The material for this section is taken from the author’s document, A Chronology of the Life, Death, and Resurrection of Jesus.

What year was Jesus born?

Clues from scripture

Clues from secular history

Clues from astronomy

What time of year was Jesus born?

With reference to John the Baptist

With reference to the shepherds and secular rulers

What did Jesus do (or not do) while growing up?

Explicit scriptural statements

Implicit scriptural statements

Conclusions regarding theories of activities outside of Judea

How long was Jesus’ public ministry?

When did it begin?

When did it end?

When was Jesus crucified?

Determining the year

Determing the season

Determining the day

Extra-Biblical corroboration

When did Jesus rise from the dead?

Considering the Jewish feasts

Considering the Roman guards

Considering the testimony of eyewitnesses

What did Jesus do up to the time he ascended to heaven?



Manner of ascension

Did Jesus really rise from the dead?

Considering the testimony of eyewitnesses both friendly and hostile, and the fact that the Bible cannot be dismissed as historical record just because it’s the Bible, as well as the undeniable impact on world history (including the calendar used by most of the civilized world), there is plenty of evidence to support the claim that Jesus did literally and physically rise from the dead. Historical facts in general are established by the same criteria, so we can at least say that there is enough evidence to suppor the claim, and not enough to deny it. A prior disbelief in miracles cannot serve as proof that none have happened.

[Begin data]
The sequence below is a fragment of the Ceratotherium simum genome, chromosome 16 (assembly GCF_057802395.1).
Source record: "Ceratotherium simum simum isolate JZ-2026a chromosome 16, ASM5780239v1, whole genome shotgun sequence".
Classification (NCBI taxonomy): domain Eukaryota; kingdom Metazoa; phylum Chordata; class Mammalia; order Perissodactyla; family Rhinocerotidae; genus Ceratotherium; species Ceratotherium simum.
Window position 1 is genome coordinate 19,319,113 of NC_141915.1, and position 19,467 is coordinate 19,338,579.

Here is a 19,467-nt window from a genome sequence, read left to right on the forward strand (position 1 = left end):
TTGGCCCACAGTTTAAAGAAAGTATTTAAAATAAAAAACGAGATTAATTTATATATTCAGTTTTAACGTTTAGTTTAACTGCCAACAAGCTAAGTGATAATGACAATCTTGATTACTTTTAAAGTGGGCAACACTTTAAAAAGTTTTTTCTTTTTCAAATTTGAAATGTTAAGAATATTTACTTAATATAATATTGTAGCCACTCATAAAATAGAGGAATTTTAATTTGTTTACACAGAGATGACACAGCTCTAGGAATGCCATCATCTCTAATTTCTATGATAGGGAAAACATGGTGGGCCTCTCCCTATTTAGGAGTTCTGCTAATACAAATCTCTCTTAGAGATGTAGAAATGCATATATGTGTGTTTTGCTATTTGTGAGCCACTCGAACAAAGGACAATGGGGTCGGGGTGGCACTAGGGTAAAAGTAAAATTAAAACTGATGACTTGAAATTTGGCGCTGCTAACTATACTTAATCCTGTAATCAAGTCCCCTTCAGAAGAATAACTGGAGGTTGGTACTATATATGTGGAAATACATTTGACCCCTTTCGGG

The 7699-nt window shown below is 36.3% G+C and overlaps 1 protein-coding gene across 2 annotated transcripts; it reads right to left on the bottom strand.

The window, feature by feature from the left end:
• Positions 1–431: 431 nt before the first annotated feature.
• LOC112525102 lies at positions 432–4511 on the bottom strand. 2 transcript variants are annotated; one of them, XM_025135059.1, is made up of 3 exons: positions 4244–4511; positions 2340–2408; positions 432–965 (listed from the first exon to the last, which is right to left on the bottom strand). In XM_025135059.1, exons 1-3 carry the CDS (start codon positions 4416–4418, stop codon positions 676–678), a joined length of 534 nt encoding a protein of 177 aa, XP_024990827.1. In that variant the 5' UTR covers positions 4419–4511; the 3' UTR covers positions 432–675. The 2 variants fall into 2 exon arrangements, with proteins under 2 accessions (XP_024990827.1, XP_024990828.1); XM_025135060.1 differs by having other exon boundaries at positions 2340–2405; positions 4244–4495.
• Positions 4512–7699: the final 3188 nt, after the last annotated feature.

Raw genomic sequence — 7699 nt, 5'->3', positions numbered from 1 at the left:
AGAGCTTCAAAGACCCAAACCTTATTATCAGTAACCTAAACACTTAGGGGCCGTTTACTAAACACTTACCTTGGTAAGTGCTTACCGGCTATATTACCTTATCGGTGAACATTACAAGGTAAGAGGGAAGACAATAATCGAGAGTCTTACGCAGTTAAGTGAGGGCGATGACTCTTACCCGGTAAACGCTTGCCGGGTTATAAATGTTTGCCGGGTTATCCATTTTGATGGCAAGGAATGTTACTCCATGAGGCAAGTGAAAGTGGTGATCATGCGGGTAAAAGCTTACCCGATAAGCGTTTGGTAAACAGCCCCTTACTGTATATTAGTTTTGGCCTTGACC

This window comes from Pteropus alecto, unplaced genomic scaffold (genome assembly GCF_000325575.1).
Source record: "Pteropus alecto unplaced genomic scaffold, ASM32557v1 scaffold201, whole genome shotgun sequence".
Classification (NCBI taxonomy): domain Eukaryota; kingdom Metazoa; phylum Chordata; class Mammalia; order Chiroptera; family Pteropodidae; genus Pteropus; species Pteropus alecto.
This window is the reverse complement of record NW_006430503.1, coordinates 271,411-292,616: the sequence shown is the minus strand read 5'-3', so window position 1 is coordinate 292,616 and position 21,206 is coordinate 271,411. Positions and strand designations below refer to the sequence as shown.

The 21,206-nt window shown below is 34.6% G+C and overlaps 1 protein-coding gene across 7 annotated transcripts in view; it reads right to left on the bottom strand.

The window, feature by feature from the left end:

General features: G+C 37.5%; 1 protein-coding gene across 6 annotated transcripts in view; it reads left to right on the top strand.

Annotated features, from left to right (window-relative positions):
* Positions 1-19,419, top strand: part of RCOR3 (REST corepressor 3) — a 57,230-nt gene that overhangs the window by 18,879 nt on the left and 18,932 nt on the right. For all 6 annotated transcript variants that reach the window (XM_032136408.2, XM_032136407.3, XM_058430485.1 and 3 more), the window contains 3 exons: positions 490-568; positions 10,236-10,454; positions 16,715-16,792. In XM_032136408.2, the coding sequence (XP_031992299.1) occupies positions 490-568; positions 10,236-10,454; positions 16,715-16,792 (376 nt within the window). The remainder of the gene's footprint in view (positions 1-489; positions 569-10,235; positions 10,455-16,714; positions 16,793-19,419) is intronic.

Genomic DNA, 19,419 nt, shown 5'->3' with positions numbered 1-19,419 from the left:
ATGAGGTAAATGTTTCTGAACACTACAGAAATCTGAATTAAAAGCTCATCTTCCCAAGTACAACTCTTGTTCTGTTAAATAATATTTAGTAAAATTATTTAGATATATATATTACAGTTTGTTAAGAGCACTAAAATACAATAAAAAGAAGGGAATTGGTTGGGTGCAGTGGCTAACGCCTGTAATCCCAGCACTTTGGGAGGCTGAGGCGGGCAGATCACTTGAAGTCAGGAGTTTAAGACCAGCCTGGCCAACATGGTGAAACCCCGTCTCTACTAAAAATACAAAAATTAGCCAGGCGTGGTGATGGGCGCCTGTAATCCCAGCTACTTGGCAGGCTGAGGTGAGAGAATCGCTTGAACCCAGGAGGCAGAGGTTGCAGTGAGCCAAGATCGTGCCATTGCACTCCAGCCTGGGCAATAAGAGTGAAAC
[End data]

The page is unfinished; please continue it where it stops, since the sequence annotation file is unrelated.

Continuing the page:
Why does it matter that Jesus rose from the dead?

The resurrection of Jesus is proof that he came from God, and of course it was the ultimate fulfillment of all the prophecies about the Messiah as Redeemer. This historical event, supported by the testimony of reliable eyewitnesses, is never going to change; it is as established a fact as any other. Without this, our faith in the next life is futile and pointless (see 1 Corinthians 15, especially verses 14 and 19).

Unlike any other religion or philosphy, whose founders or gods did not love all mankind enough to die for them and then rise again, the Christian faith in this fact cannot be changed by whim or reinterpretation. Acceptance of the eyewitness accounts of Jesus’ life, death, and resurrection is a strong spiritual anchor that gives us a real hope for what lies beyond this life. And this hope never depends on us performing certain tasks or rituals, or on meditation or self-punishment. It is a gift, which can only be either accepted or rejected. We are offered adoption as God’s own children, not as mere slaves or “consciousness”.

So whether or not it matters that Jesus rose from the dead is a question each individual must answer. Does it matter that our Creator loves us and wants us to choose to return his love? Does it matter that we have hope for an end to the suffering of this life, or that our lives really do have meaning? Does it matter that inner peace can be received as a gift, rather than worked for with no guarantee that we’ll ever get it? Does it matter that there will be ultimate justice against all who did evil, and mercy for all who humbled themselves and repented? Does it matter that we’ll see our departed loved ones again, if they too had been adopted as God’s children?